Consumer Medicine Information
What is in this leaflet
This leaflet answers some common questions about Visudyne.
It does not contain all the available information. It does not take the place of talking
to your doctor or pharmacist.
The information in this leaflet was last updated on the date listed on the final page.
More recent information on the medicine may be available.
You should ensure that you speak to your pharmacist or doctor to obtain the most up
to date information on the medicine. You can also download the most up to date leaflet
Those updates may contain important information about the medicine and its use of
which you should be aware.
All medicines have risks and benefits. Your doctor has weighed the risks of you being
given Visudyne against the benefits they expect it will have for you.
If you have any concerns about being given this medicine, ask your doctor or pharmacist.
Keep this leaflet.
You may need to read it again.
What Visudyne is used for
Visudyne is used to treat a condition where abnormal blood vessels grow in the back
of your eye causing you to lose central vision and impairing your eyesight. The medical
name for this condition is subfoveal choroidal neovascularisation.
This condition is caused by a breakdown of the macula. The macula is part of the light
sensitive layer at the back of the eye.
This medicine is a light activated drug used in photodynamic therapy (PDT). By itself,
it has no effect. It works only when activated by light. It works by stopping the
blood flowing to the abnormal vessels.
Ask your doctor if you have any questions about why this medicine has been prescribed
Your doctor may have prescribed it for another reason.
This medicine is not addictive.
It is available only with doctor's prescription.
There is not enough information to recommend the use of this medicine for children.
Before you are given Visudyne
When you must not be given it
You must not be given Visudyne if you have an allergy to:
any medicine containing verteporfin
any of the ingredients listed at the end of this leaflet
Some of the symptoms of an allergic reaction may include shortness of breath, wheezing
or difficulty breathing; swelling of the face, lips, tongue or other parts of the
body; rash, itching or hives on the skin.
You must not be given this medicine if you have:
severe liver disease
Do not breast-feed if you are given this medicine.
There is a possibility that your baby may be affected. Your doctor will advise when
you can start breastfeeding again.
You must not be given this medicine after the expiry date printed on the pack or if
the packaging is torn or shows signs of tampering.
If it has expired or is damaged return it to your pharmacist for disposal.
If you are not sure whether you should be given this medicine, talk to your doctor.
Before you are given it
Tell your doctor if you have allergies to any other medicines, foods, dyes or preservatives.
Tell your doctor if you have or have had any of the following medical conditions:
gall bladder disease
high blood pressure
Tell your doctor if you have been treated with Visudyne before and you experienced
a decrease in vision following this previous treatment.
Visudyne has caused a severe decrease in vision shortly after treatment in a small
number of patients. If this happened to you, your doctor will discuss the risk and
benefit of further treatment with Visudyne.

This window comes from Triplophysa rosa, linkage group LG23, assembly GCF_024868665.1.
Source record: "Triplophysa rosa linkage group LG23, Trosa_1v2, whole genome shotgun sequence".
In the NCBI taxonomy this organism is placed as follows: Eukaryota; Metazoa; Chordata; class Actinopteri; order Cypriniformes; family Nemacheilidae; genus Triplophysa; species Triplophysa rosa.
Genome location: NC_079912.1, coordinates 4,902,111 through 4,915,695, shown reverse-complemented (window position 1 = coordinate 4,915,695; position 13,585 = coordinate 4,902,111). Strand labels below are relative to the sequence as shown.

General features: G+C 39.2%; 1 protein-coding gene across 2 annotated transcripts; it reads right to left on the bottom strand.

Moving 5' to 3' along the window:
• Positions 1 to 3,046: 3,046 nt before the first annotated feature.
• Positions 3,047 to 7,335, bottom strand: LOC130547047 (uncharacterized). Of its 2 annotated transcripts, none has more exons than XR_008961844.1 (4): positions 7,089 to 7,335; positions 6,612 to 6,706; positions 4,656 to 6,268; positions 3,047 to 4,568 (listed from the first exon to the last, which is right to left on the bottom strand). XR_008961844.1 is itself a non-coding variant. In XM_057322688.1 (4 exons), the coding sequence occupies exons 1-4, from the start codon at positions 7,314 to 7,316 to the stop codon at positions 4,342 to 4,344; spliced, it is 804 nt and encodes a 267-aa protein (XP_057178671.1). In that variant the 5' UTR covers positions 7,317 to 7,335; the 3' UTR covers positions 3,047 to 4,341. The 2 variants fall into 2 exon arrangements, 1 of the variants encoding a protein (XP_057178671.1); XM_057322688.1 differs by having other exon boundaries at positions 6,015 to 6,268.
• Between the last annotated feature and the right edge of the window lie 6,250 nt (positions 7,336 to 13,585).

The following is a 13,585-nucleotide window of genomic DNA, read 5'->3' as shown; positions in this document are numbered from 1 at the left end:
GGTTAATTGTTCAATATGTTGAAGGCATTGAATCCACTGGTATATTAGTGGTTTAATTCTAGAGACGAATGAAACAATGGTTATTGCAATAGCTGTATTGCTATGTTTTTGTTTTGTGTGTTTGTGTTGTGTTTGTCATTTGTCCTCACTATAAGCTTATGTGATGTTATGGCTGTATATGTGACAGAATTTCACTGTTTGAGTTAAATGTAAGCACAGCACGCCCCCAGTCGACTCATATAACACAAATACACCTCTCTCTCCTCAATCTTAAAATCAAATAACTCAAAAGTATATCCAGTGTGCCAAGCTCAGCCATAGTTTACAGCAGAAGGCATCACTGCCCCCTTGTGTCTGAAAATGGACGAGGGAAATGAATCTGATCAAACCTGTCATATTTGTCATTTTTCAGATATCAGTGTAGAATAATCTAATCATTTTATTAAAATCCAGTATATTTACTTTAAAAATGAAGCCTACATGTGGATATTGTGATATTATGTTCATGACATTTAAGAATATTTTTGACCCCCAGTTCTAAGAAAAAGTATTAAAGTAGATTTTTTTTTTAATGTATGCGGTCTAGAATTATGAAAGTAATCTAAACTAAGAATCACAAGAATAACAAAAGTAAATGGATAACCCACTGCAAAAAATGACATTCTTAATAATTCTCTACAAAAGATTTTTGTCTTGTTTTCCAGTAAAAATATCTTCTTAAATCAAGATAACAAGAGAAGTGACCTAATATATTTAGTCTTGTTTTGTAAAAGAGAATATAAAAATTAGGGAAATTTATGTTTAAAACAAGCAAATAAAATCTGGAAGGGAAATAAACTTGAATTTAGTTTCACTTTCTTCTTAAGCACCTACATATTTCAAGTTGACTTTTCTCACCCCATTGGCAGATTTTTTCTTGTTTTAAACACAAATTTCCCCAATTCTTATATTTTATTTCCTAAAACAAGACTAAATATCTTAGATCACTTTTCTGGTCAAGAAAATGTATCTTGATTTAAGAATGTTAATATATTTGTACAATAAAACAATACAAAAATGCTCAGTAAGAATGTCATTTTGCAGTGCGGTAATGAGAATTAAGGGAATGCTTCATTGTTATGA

Tell your doctor if you are pregnant or plan to become pregnant.
Your doctor can discuss with you the risks and benefits involved.
If you have not told your doctor about any of the above, tell him/her before you are
Taking other medicines
Tell your doctor or pharmacist if you are taking any other medicines, including any
that you get without a prescription from your pharmacy, supermarket or health food
Some medicines and Visudyne may interfere with each other. These include:
some antibiotics, including tetracyclines, sulfonamides, griseofulvin and polymixin
phenothiazine medicines used to treat mental disorders
some types of tablets used to treat diabetes
some diuretic medicines (also called fluid or water tablets)
some heart medicines called calcium channel blockers
betacarotene included in some vitamin supplements
medicine which decrease clotting such as aspirin
vasodilators used to widen blood vessels resulting in smooth muscle relaxation
These medicines may affect how well Visudyne works or may increase the chance of side
effects such as making your skin or eyes more sensitive to light.
Your doctor and pharmacist have more information on medicines to be careful with or
avoid when you are given this medicine.
How Visudyne is given
Your doctor will prepare and administer Visudyne for you.
Follow the directions given to you by your doctor carefully.
They may differ from the information contained in this leaflet.
If you do not understand the instructions, ask your doctor for help.
How much is given
The amount of Visudyne you need will be calculated for you and depends on your height
How it is given
Visudyne is first dissolved in water and then diluted with glucose for a total amount
of 30mL infusion solution. This solution is injected slowly, over 10 minutes, into
At the end of the infusion, your doctor will put a special contact lens onto your
eye and treat your eye with light from a special laser.
Follow the instructions from your doctor and keep your eye still while you are being
treated with the laser.
It takes about 11/2 minutes to deliver the light dose required from the laser to activate
When it is given
Visudyne is given as a single dose. If necessary, it can be repeated every 3 months.
How long to continue treatment
Continue treatment with this medicine for as long as your doctor tells you.
This medicine helps to control your eye disease, but does not cure it. It is important
to keep having your vision checked by your doctor even if you feel it has improved.
If you forget a treatment